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US Indicts Ukrainian Hackers Who Stole Millions of Credit and Debit Card Numbers

Slashdot - Your Rights Online - Śr, 2018-08-01 21:20
Three Ukrainians associated with the hacking group FIN7 have been arrested in Europe in connection with hacks of more than 100 U.S. companies that led to tens of millions of dollars in losses, Reuters reported Wednesday, citing U.S. officials and court documents. From the report: Fin7 has been linked to breaches affecting hotels bearing the name of U.S. President Donald Trump, Whole Foods, Chipotle, Saks Fifth Avenue and Lord & Taylor, according to cyber security firm Trend Micro. The suspects, Fedir Hladyr, Dmytro Fedorov and Andrii Kolpakov, were arrested in Europe between January and June of this year, the Justice Department said on Wednesday. Hladyr is in U.S. custody and U.S. authorities are seeking extradition of the other two, the department said. The three were arrested in connection with computer hacks to steal customer payment card data and other information from more than 100 U.S. companies, the department said.

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A Hacker Broke Into a Few of Reddit's Systems and Managed To Access Some User Data, Company Says

Slashdot - Your Rights Online - Śr, 2018-08-01 19:30
A hacker broke into a few of Reddit's systems and managed to access some user data, including some current email addresses and a 2007 database backup containing old salted and hashed passwords, Reddit said Wednesday. From the announcement: Since then we've been conducting a painstaking investigation to figure out just what was accessed, and to improve our systems and processes to prevent this from happening again. Reddit says the incident occurred between June 14 and June 18 when the hacker "compromised a few of our employees' accounts with our cloud and source code hosting providers." Interestingly, even as Reddit employees maintain 2FA on their accounts, the attacker managed to get access to their data. "We learned that SMS-based authentication is not nearly as secure as we would hope, and the main attack was via SMS intercept," the company said. The company says it has a reason to believe the attacker had access to the following data: All Reddit data from 2007 and before including account credentials and email addresses. What was accessed: A complete copy of an old database backup containing very early Reddit user data -- from the site's launch in 2005 through May 2007. In Reddit's first years it had many fewer features, so the most significant data contained in this backup are account credentials (username + salted hashed passwords), email addresses, and all content (mostly public, but also private messages) from way back then. How to tell if your information was included: We are sending a message to affected users and resetting passwords on accounts where the credentials might still be valid. If you signed up for Reddit after 2007, you're clear here.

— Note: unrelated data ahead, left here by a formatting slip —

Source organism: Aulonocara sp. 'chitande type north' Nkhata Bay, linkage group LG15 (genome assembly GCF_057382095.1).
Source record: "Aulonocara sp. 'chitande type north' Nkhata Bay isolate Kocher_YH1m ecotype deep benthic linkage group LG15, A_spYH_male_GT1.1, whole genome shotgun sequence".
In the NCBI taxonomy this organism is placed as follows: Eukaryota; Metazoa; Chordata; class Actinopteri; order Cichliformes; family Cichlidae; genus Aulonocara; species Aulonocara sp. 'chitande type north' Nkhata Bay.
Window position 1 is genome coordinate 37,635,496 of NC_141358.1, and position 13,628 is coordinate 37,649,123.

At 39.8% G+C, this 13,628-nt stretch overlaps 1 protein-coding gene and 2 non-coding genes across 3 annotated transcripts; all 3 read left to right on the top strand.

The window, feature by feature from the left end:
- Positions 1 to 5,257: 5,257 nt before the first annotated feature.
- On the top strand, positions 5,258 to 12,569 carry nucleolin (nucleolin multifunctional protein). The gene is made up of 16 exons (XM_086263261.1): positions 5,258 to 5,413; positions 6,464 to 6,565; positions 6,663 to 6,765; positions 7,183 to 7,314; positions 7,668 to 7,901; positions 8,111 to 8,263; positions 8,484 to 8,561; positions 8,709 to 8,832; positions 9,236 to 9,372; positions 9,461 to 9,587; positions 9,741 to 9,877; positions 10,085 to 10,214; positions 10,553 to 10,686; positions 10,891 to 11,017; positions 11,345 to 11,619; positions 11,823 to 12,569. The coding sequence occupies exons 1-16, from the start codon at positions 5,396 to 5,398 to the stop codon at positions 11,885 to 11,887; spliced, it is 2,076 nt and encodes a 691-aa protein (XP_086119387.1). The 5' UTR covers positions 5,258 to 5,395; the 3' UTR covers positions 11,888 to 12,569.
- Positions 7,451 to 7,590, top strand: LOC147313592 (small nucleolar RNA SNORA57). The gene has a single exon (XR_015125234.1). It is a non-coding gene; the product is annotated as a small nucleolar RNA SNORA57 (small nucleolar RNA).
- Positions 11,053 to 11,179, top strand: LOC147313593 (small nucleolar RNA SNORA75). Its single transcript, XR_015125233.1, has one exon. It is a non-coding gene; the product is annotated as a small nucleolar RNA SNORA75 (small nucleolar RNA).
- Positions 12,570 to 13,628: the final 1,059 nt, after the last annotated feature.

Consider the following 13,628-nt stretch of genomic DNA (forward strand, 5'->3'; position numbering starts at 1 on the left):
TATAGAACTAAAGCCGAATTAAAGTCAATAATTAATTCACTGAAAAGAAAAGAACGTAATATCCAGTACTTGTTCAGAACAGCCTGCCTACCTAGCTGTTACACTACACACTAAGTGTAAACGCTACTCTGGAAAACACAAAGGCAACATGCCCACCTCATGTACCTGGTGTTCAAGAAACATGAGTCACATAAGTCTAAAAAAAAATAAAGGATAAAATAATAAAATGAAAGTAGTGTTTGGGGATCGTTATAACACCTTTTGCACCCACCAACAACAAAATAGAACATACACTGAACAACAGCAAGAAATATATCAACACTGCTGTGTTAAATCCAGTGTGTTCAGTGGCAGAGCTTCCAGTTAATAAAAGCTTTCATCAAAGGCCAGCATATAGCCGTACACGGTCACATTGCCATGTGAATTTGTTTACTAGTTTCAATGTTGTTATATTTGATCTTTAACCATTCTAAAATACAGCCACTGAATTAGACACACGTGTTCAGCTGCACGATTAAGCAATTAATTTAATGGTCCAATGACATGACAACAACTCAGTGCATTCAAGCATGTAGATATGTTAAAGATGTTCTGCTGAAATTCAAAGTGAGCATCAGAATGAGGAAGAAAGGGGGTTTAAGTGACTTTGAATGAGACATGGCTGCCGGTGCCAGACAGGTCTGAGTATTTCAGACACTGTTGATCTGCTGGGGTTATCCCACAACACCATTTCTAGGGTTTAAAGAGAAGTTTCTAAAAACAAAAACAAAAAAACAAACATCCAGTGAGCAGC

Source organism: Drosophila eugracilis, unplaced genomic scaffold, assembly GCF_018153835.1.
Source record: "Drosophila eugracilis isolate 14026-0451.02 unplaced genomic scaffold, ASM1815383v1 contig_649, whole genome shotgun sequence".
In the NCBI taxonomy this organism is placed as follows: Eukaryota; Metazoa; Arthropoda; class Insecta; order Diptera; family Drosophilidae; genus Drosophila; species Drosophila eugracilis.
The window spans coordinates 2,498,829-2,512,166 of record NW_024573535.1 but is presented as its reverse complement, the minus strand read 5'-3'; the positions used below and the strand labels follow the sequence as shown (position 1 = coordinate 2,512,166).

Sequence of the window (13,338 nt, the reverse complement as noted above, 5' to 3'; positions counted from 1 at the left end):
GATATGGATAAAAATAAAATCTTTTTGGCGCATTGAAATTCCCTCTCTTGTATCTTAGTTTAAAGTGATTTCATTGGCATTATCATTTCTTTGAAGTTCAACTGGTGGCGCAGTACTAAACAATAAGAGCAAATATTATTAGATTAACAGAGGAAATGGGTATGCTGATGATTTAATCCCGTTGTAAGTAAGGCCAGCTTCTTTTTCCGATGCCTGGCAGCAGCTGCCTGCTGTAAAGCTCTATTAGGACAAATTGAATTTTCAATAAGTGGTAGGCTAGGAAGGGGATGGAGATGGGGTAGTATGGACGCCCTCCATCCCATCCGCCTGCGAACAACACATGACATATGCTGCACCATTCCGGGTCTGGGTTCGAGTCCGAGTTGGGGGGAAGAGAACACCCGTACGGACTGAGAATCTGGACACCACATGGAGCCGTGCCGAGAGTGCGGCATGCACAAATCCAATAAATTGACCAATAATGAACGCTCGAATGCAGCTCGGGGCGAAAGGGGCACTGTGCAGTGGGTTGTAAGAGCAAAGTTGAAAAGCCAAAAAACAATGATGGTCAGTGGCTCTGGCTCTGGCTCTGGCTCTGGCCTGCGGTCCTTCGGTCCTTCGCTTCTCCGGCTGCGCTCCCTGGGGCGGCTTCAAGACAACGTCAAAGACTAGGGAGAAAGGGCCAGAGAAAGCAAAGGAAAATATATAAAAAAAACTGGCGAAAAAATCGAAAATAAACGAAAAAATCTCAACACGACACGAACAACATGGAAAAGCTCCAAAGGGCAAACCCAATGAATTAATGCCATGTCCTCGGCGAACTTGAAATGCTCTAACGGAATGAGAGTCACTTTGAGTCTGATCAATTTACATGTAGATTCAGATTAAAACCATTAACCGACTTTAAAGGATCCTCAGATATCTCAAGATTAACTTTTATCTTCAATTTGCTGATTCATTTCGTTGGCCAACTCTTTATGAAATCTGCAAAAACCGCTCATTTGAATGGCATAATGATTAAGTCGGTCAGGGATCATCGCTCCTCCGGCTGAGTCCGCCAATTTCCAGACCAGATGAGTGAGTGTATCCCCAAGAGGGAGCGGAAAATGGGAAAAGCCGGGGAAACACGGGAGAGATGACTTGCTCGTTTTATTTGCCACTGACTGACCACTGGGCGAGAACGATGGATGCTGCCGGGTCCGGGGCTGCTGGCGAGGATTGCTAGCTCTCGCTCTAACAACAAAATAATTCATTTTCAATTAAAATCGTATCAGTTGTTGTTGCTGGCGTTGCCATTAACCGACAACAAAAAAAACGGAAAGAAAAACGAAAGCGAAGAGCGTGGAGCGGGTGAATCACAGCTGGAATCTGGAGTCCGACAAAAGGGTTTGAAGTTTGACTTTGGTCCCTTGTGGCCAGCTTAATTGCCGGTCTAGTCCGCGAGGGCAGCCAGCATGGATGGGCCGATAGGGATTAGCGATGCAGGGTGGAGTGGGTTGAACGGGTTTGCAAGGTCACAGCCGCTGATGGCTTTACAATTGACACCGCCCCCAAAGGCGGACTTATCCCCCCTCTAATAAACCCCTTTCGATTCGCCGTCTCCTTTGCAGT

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Call Me, Comrade: The Surprise Rise of North Korean Smartphones

Slashdot - Your Rights Online - Śr, 2018-08-01 17:20
Tia Han, reporting for NK News: 2018 marks the tenth year that cellphones have been legally available in North Korea. The number of users has been growing significantly since then, but overall use remains low: according to the country's state-run Sogwang outlet in January, more than 3.5 million -- out of a population of 25 million -- have mobile subscriptions. "We started providing the 3G service in December 2008, so this year marks the 10th year of the service," Han Jong Nye, from the Arirang Information and Technology Center in Future Scientist Street in Pyongyang, was quoted as having said in Sogwang in January. "The demand for mobile phones is growing larger and larger." [...] North Korean mobile users cannot access the worldwide internet, of course: use is limited to the country's state-run intranet. Reports suggest various kinds of applications are now accessible for mobile users -- from games to shopping -- several state-run North Korean outlets have reported on their recent technological development, often with a great deal of emphasis on their local origins. State media suggests that North Koreans are playing games, reading books, listening to music, doing karaoke, learning to cook, and even increasing crop output on their smartphones. [...] Since the majority of smartphone users do not have an access to the internet, according to one expert, users have to go to a technology service center where technicians install apps to their cell phone. "Most mobile users do not have data service even if they buy a smartphone, so they have to be happy with pre-loaded apps such as games and dictionaries," Yonho Kim, a non-resident fellow at Korea Economic Institute, told NK News.